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Contagion in the interbank market and its determinants

  • Memmel, Christoph
  • Sachs, Angelika

Carrying out interbank contagion simulations for the German banking sector for the period from the first quarter of 2008 to the second quarter of 2011, we obtain the following results: (i) The system becomes less vulnerable to direct interbank contagion over time. (ii) The loss distribution for each point in time can be condensed into one indicator, the expected number of failures, without much loss of information. (iii) Important determinants of this indicator are the banks' capital, their interbank lending in the system, the loss given default and how equal banks spread their claims among other banks.

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Paper provided by Deutsche Bundesbank, Research Centre in its series Discussion Paper Series 2: Banking and Financial Studies with number 2011,17.

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Date of creation: 2011
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Handle: RePEc:zbw:bubdp2:201117
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  1. Iman van Lelyveld & Franka Liedorp, 2006. "Interbank Contagion in the Dutch Banking Sector: A Sensitivity Analysis," International Journal of Central Banking, International Journal of Central Banking, vol. 2(2), May.
  2. Acharya, Viral V., 2009. "A theory of systemic risk and design of prudential bank regulation," Journal of Financial Stability, Elsevier, vol. 5(3), pages 224-255, September.
  3. Memmel, Christoph & Sachs, Angelika & Stein, Ingrid, 2011. "Contagion at the interbank market with stochastic LGD," Discussion Paper Series 2: Banking and Financial Studies 2011,06, Deutsche Bundesbank, Research Centre.
  4. Viral V. Acharya & Lasse H. Pedersen & Thomas Philippon & Matthew Richardson, 2010. "Measuring systemic risk," Working Paper 1002, Federal Reserve Bank of Cleveland.
  5. Mathias Drehmann & Nikola Tarashev, 2011. "Systemic importance: some simple indicators," BIS Quarterly Review, Bank for International Settlements, March.
  6. van den End, Jan Willem & Tabbae, Mostafa, 2012. "When liquidity risk becomes a systemic issue: Empirical evidence of bank behaviour," Journal of Financial Stability, Elsevier, vol. 8(2), pages 107-120.
  7. Upper, Christian & Worms, Andreas, 2004. "Estimating bilateral exposures in the German interbank market: Is there a danger of contagion?," European Economic Review, Elsevier, vol. 48(4), pages 827-849, August.
  8. Bawa, Vijay S., 1975. "Optimal rules for ordering uncertain prospects," Journal of Financial Economics, Elsevier, vol. 2(1), pages 95-121, March.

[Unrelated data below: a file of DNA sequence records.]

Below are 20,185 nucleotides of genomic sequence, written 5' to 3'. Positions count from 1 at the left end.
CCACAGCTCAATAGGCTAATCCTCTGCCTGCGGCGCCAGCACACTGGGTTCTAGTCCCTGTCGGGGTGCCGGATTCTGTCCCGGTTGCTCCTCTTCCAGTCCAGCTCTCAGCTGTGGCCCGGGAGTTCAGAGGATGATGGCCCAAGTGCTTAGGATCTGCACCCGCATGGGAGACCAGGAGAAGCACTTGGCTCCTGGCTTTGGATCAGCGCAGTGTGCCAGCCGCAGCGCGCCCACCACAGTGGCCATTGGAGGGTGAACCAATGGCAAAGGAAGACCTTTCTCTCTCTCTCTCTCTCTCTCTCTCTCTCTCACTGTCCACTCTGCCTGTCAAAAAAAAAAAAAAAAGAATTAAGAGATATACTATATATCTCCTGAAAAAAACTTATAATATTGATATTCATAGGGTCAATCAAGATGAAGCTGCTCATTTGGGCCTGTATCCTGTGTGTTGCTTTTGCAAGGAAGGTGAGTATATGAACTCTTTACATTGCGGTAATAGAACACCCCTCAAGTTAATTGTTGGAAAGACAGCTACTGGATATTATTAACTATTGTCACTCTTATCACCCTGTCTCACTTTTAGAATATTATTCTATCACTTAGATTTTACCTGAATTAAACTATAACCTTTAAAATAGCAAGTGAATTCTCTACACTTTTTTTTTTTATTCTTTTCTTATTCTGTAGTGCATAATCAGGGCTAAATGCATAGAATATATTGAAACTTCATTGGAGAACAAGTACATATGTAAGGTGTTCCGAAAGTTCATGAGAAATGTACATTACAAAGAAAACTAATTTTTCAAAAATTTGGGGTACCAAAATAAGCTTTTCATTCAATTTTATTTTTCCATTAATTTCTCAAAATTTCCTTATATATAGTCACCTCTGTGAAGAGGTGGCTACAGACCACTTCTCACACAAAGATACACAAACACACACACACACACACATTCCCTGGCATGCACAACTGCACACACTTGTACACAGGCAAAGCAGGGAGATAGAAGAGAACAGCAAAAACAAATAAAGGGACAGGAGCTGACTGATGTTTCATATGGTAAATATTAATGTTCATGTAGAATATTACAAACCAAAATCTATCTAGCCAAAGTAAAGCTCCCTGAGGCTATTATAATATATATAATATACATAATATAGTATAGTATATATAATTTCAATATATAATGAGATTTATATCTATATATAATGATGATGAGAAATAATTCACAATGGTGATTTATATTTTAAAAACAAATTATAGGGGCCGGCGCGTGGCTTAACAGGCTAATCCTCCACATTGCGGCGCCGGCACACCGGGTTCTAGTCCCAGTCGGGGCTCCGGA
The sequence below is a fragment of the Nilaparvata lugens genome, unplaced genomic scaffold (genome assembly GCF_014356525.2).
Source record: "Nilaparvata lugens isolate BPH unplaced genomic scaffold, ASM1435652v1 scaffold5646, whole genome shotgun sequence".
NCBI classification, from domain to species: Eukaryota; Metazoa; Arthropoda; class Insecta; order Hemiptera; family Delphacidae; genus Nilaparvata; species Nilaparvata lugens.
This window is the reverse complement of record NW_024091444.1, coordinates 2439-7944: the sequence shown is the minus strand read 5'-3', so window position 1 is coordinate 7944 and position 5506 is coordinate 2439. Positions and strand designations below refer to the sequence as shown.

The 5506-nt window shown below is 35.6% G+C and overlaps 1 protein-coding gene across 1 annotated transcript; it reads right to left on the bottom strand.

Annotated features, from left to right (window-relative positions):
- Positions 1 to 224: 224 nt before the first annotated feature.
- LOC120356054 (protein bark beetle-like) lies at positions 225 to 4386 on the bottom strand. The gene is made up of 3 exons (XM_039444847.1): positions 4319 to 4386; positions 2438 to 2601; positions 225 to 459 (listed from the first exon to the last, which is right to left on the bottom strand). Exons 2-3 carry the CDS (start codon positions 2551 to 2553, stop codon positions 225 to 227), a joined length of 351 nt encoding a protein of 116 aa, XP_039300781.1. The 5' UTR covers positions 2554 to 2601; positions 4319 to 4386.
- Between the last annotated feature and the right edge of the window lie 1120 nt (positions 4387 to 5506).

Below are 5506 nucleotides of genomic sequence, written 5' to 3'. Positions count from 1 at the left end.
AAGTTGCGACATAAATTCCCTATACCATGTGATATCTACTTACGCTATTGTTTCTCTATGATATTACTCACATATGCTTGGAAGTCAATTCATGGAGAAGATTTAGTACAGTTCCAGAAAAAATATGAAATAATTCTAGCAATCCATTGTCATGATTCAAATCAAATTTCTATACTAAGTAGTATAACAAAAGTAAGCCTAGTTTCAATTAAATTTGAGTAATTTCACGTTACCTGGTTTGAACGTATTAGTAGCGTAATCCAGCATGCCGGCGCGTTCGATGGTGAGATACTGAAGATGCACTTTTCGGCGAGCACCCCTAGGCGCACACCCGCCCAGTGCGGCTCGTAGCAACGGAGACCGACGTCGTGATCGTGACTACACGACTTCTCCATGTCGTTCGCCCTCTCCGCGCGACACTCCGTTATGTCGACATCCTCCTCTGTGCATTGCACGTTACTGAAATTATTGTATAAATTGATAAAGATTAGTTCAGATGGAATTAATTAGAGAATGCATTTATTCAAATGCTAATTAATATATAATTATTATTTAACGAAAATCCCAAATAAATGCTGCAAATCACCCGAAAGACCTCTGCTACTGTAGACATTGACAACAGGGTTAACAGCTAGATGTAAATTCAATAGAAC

9. Xin Huang & Hao Zhou & Haibin Zhu, 2011. "Systemic risk contributions," BIS Papers chapters, in: Bank for International Settlements (ed.), Macroprudential regulation and policy, volume 60, pages 36-43 Bank for International Settlements.
  10. Hans Degryse & Grégory Nguyen, 2007. "Interbank Exposures: An Empirical Examination of Contagion Risk in the Belgian Banking System," International Journal of Central Banking, International Journal of Central Banking, vol. 3(2), pages 123-171, June.
  11. Nier, Erlend & Yang, Jing & Yorulmazer, Tanju & Alentorn, Amadeo, 2008. "Network models and financial stability," Bank of England working papers 346, Bank of England.
  12. Christoph Memmel & Angelika Sachs & Ingrid Stein, 2012. "Contagion in the Interbank Market with Stochastic Loss Given Default," International Journal of Central Banking, International Journal of Central Banking, vol. 8(3), pages 177-206, September.
  13. Paolo Emilio Mistrulli, 2007. "Assessing financial contagion in the interbank market: Maximum entropy versus observed interbank lending patterns," Temi di discussione (Economic working papers) 641, Bank of Italy, Economic Research and International Relations Area.
  14. Upper, Christian, 2011. "Simulation methods to assess the danger of contagion in interbank markets," Journal of Financial Stability, Elsevier, vol. 7(3), pages 111-125, August.
  15. Viral V. Acharya, 2010. "Measuring systemic risk," Proceedings 1140, Federal Reserve Bank of Chicago.
  16. repec:fip:fedhpr:y:2010:i:may:p:65-71 is not listed on IDEAS
  17. Gai, Prasanna & Kapadia, Sujit, 2010. "Contagion in financial networks," Bank of England working papers 383, Bank of England.
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